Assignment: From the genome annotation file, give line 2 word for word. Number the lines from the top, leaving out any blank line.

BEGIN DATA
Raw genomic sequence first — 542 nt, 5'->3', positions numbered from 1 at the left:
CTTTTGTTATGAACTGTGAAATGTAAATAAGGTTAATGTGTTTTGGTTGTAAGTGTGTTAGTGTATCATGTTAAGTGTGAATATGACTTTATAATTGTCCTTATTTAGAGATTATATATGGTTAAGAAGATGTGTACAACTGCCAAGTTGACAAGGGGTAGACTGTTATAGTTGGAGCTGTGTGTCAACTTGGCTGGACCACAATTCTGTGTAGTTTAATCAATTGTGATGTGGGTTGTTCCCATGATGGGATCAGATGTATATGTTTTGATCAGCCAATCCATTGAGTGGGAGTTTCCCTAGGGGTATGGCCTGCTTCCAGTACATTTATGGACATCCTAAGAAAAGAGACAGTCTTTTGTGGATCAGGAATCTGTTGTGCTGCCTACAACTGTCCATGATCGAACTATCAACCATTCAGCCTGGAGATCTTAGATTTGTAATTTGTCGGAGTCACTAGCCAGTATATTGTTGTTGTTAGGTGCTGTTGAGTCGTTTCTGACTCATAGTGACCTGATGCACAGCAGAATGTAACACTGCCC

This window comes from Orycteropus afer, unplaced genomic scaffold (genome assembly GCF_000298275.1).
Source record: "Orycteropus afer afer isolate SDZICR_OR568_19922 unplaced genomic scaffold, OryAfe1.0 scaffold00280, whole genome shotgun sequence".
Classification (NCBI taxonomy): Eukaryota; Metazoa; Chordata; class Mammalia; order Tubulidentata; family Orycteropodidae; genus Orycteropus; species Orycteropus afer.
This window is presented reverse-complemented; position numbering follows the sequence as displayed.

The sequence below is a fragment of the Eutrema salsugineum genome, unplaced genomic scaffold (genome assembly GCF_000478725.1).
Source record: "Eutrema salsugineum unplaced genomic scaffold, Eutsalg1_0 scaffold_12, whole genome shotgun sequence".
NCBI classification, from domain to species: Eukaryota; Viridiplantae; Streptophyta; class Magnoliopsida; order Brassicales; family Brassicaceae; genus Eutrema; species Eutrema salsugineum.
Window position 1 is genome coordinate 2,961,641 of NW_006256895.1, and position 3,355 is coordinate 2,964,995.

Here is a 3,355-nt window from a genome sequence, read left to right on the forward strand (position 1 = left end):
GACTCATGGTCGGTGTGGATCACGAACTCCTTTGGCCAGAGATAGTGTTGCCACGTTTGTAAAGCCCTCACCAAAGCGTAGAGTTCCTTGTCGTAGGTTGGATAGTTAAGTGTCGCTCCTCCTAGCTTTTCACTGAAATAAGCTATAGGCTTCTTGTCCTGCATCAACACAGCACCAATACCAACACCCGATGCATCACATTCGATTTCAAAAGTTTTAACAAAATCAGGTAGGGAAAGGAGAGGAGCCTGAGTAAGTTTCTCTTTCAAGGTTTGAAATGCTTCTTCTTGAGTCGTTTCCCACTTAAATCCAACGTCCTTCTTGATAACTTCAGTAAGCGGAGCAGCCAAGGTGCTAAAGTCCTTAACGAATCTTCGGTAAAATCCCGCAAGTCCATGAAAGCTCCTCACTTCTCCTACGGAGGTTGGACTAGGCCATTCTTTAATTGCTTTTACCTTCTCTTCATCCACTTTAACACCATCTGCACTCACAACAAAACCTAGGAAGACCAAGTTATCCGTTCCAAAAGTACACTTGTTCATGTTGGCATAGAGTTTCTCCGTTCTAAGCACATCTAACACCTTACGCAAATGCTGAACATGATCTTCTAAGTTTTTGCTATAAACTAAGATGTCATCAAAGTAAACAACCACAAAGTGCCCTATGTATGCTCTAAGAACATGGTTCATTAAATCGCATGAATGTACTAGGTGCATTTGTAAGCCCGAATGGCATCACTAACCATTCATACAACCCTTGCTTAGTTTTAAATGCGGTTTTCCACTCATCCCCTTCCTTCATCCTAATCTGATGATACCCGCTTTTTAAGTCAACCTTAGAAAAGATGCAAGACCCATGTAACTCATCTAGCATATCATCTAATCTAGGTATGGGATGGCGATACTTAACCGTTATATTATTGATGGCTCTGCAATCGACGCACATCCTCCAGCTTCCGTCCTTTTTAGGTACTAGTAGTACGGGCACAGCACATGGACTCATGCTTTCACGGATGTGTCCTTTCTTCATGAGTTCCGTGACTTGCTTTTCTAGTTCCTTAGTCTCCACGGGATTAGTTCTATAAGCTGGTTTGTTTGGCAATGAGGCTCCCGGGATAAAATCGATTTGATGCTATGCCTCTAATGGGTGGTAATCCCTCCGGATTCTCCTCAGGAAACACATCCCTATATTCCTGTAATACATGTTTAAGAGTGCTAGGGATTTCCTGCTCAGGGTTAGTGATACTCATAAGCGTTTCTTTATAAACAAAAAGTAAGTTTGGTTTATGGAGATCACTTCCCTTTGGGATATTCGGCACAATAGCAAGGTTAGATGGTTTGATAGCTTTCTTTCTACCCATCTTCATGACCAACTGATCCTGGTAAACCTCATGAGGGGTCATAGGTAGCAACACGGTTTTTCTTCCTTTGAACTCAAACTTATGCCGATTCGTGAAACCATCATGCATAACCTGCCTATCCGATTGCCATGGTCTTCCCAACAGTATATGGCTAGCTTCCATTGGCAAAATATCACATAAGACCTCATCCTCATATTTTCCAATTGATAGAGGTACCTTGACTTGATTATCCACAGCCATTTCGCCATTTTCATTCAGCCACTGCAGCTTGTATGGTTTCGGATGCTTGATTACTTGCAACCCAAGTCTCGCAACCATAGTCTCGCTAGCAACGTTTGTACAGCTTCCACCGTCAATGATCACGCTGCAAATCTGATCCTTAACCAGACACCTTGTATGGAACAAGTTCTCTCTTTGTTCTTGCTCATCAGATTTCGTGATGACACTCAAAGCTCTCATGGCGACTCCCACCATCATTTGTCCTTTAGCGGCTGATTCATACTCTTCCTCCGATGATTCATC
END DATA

CTTTTGTTATGAACTGTGAAATGTAAATAAGGTTAATGTGTTTTGGTTGTAAGTGTGTTAGTGTATCATGTTAAGTGTGAATATGACTTTATAATTGTCCTTATTTAGAGATTATATATGGTTAAGAAGATGTGTACAACTGCCAAGTTGACAAGGGGTAGACTGTTATAGTTGGAGCTGTGTGTCAACTTGGCTGGACCACAATTCTGTGTAGTTTAATCAATTGTGATGTGGGTTGTTCCCATGATGGGATCAGATGTATATGTTTTGATCAGCCAATCCATTGAGTGGGAGTTTCCCTAGGGGTATGGCCTGCTTCCAGTACATTTATGGACATCCTAAGAAAAGAGACAGTCTTTTGTGGATCAGGAATCTGTTGTGCTGCCTACAACTGTCCATGATCGAACTATCAACCATTCAGCCTGGAGATCTTAGATTTGTAATTTGTCGGAGTCACTAGCCAGTATATTGTTGTTGTTAGGTGCTGTTGAGTCGTTTCTGACTCATAGTGACCTGATGCACAGCAGAATGTAACACTGCCC